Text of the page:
|Review by bkhop||posted 2138 days ago||12110 views||1 time favorited||26 comments|
Here’s my review of the Shopsmith Mark V in drill press “mode”. I am convinced it is one of the only truly designed-for-woodworking drill presses on the market. Go take a look at drill presses on the market today… they’re all equipped with a beautiful dinner plate sized table. -Which isn’t worth beans for woodworking… want proof? How many guys have built their own “aftermarket” table to fix the problem? How many places offer pre-built drill press table kits as “upgrades”? Original equipment on most every drill press I’ve seen has very little surface area, no fence, etc. Keep in mind, then, everything in this review is STANDARD equipment with the Shopsmith Mark V unless specifically mentioned otherwise.
some of the pic’s show better detail if you clicK into them
Let’s start with the table.
The first thing that should be mentioned is that the table is on two posts – not one, like any other drill press. The table in the picture is the Mark V Model 520 table. It measures 17 1 1/2” x 22” – now that’s a decent size for a drill press table! The table, as part of the Shopsmith “system”, indexes frontward and backward (this would be the “up/down” travel in the tablesaw mode.)
This is very helpful, as you can imagine. Coupled, then, with the fence, you’ve got an unbeatable system, right from the get-go. (Now, what I’ve got in my photos is a Model 520, remember, which is different than some of the older models. With the T-tracks in my fence… one on either ‘face’, two on top… I can use all sorts of jigs, hold-downs, etc. Super handy.)
What you see in the track on the top of the fence in several photos is a pair of “stops” - these are additional accessories. BUT – back to the table! The table travels backward and forward, and for the really fine adjustments, a collar is available as an optional accessory. (In the photos, you will see I have added a vernier tape to mine – this allows me to dial in a 1/128” frontward/backward adjustment.) How’s that for accuracy?
The table also tilts – want to drill a pocket hole? Knock yourself out. (Yes, the Kreg jig has its place, but the Shopsmith can do some of those operations a whole lot quicker and with more accuracy.) Want to drill into the side of a dowel? Same operation – you’re making a “V” block with the fence/table.
Depth stop is built right in – dial the depth what you want, lock it; just a quick spin of the depth stop. Depth stop up to 4 1/4”.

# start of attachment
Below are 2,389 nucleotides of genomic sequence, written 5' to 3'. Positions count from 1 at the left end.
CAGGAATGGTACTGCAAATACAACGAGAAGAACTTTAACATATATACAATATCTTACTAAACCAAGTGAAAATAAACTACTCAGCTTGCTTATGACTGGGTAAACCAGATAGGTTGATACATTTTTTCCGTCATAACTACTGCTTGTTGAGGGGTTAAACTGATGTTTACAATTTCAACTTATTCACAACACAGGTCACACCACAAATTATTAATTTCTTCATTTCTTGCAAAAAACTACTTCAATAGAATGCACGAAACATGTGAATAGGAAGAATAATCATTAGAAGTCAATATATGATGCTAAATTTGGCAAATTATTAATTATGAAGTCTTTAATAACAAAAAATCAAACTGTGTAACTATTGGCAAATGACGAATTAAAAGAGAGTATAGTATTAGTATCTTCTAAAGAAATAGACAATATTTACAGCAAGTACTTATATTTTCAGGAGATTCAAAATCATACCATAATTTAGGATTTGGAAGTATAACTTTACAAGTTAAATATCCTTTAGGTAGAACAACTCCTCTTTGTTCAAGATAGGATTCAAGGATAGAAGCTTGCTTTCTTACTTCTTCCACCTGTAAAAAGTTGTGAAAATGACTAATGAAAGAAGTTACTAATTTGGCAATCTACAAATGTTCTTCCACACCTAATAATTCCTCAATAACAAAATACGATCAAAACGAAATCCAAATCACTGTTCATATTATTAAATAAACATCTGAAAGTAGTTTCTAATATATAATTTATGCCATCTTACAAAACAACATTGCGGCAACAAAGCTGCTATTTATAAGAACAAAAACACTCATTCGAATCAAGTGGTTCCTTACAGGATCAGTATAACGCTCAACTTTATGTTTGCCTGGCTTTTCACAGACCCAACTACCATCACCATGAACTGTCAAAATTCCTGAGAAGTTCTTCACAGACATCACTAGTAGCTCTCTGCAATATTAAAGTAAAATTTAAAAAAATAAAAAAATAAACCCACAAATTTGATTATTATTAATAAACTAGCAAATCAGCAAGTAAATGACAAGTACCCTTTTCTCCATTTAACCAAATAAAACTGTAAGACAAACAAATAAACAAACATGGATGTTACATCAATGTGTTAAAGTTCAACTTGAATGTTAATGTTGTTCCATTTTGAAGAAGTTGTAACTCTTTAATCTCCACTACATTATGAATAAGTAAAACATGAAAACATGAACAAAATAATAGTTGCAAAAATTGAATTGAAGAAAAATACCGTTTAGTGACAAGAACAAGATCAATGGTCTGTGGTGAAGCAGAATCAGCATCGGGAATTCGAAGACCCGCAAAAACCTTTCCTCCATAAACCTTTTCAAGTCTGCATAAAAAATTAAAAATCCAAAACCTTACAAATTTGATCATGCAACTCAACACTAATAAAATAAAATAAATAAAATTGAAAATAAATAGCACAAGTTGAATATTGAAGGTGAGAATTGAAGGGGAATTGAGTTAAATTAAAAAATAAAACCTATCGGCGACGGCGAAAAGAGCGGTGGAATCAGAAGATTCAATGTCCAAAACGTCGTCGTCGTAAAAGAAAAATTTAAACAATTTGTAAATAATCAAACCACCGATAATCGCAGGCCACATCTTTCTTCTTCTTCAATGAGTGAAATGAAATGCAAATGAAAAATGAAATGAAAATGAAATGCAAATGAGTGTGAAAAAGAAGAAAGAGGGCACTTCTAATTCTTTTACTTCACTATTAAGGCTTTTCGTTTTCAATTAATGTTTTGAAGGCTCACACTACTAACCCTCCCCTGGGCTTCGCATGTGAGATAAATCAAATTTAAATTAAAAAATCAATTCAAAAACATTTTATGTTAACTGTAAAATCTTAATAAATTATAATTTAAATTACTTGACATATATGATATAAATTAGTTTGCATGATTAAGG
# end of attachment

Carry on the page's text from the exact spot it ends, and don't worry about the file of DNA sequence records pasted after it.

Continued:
And, finally, one of the things that is almost overlooked because it is so “central” to the whole Shopsmith system is the variable speed. Just dial in the correct speed for the bits you are using.
No more belt/pulley systems to have to change out – or, in many cases, try to “make-do” with whatever setting you’re on just so you don’t have to mess with the belts and pulleys. Now you can actually use the bits the way they’re intended to be used… easily. Dial down to 700 RPMs – if you need even slower speeds for, say, a clock face (those really big forstners!) you can get an optional speed-reducer accessory (I don’t have mine in the pictures) that’ll get you down to 100 RPMs!!
With all of this said, you could also use the Mark V as a drill press in the horizontal mode. This would be what is called, oddly enough, a horizontal drill press! You’re not likely to see too many horizontal drill presses in smaller workshops because they are a one-trick pony of sorts and the space (and cost) requirements just wouldn’t merit having one. Well, on the Mark V, you get a horizontal drill press. (I cringe when I think about some of the pretty scary setups folks have come up with trying to drill into the end of a post – think bunk bed posts, as an example). No problem on the Shopsmith… just lay the machine down horizontally and you’re in business with a height-adjustable table, miter gauge, etc. The miter gauge locks into the miter slot at any location and becomes your “fence” like in this picture:
-This, by the way, is how I drill all of the pens I turn on the lathe.
So, there you have it. My review of the Shopsmith Mark V drill press. I think it is one of the best out there – though it’ll never get reviewed by a magazine doing an honest review of drill presses. I have my guesses as to why.
-Oh, and being USA designed and USA built ain’t too shabby either.
-- † Hops †